Nuclear-armed North Korea unveiled a new submarine-launched ballistic missile at a military parade in Pyongyang, state media showed today in a calculated show of strength days before Joe Biden’s inauguration as US president.
The display came after the five-yearly congress of the ruling Workers’ Party, where leader Kim Jong Un decried the US as his country’s “foremost principal enemy”.
A grinning Kim oversaw the parade, wearing a black leather coat and fur hat as he watched mounted cavalry, specialist infantry, artillery and tanks roll through Kim Il Sung Square.
The troops’ breath condensed in the cold winter air and none of the thousands of participants were seen wearing masks.
Aircraft flew overhead forming the party symbol.
“The world’s most powerful weapon, submarine-launch ballistic missile, entered the square one after another, powerfully demonstrating the might of the revolutionary armed forces,” the official KCNA news agency said.
Four of the submarine-launched ballistic missiles (SLBMs) with black-and-white cones were driven past, footage on state television showed.
Park Won-gon of Handong Global University in the South described them as “the North’s ultimate nuclear weapon”.
The North has shown off earlier, smaller SLBMs before, and broadcast footage of a test launch, but it was not clear whether they were fired from a submarine or an underwater platform.
A working SLBM on a nuclear-powered submarine would be a strategic game changer, enabling Pyongyang to launch a surprise attack from close to the United States or carry out a strike even if its land-based forces had been destroyed.
At the congress, Kim said the North had completed plans for a nuclear submarine, but any such vessel is likely to be years away from going into service.
It is also never certain whether Pyongyang is displaying actual missiles or models at its set-piece events.
Analysts say the North is using the party meeting and military display to send the incoming administration in Washington a finely calculated message of strength in an attempt to extract concessions.
KCNA said the parade included rockets with a “powerful striking capability for thoroughly annihilating enemies in a preemptive way outside the territory” — implying a range extending beyond the Korean peninsula.
Pyongyang did not display any of its intercontinental ballistic missiles (ICBMs), unlike at its previous parade in October, when it revealed a huge new ICBM on an 11-axle vehicle that analysts said was the largest road-mobile, liquid-fuelled missile in the world.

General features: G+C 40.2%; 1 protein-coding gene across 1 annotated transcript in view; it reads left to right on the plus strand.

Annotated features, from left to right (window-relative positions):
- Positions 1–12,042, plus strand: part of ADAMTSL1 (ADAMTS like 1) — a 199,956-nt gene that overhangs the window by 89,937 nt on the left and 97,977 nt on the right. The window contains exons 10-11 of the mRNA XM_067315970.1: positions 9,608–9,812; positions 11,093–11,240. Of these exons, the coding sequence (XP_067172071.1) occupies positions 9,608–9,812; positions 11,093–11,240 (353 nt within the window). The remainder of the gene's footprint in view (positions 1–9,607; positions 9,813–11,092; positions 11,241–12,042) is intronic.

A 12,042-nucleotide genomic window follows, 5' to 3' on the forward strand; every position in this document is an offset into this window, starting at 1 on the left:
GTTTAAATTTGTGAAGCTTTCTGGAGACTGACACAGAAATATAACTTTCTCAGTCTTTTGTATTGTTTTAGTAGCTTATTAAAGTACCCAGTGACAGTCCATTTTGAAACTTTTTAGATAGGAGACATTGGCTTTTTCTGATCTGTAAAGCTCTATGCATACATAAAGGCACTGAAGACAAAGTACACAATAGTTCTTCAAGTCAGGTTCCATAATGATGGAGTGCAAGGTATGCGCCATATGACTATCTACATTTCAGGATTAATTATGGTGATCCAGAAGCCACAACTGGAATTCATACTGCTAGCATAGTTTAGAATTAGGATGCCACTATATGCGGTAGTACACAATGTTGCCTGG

Kim and Donald Trump had a tumultuous relationship, engaging in mutual insults and threats of war before an extraordinary diplomatic bromance.
But little substantive progress was made, with the process deadlocked after a February 2019 summit in Hanoi broke down over sanctions relief and what Pyongyang would be willing to give up in return.
The North is under multiple sets of international sanctions over its banned nuclear weapons and ballistic missile programmes, which have made rapid progress under Kim and which it says it needs to defend itself against a possible US invasion.
At the same time, it is under a self-imposed coronavirus blockade, having closed its borders last January to protect against the virus that first emerged in neighbouring China, adding to the pressure on its moribund economy.
The change of US leadership presents a challenge for Pyongyang. Washington is expected to return to more orthodox diplomatic approaches under Joe Biden, such as insisting on extensive progress at working-level talks before any leaders’ summit can be considered.
The parade was evidence that the North had continued to improve its technology, said Soo Kim of the RAND Corporation, while at the same time “it knew not to display an ICBM considering there will be a new US presidential administration installed next week”.
“It is a careful calibration and one that signals more testing, more development, and more displays of missile delivery systems once the Biden administration comes into office,” she told AFP.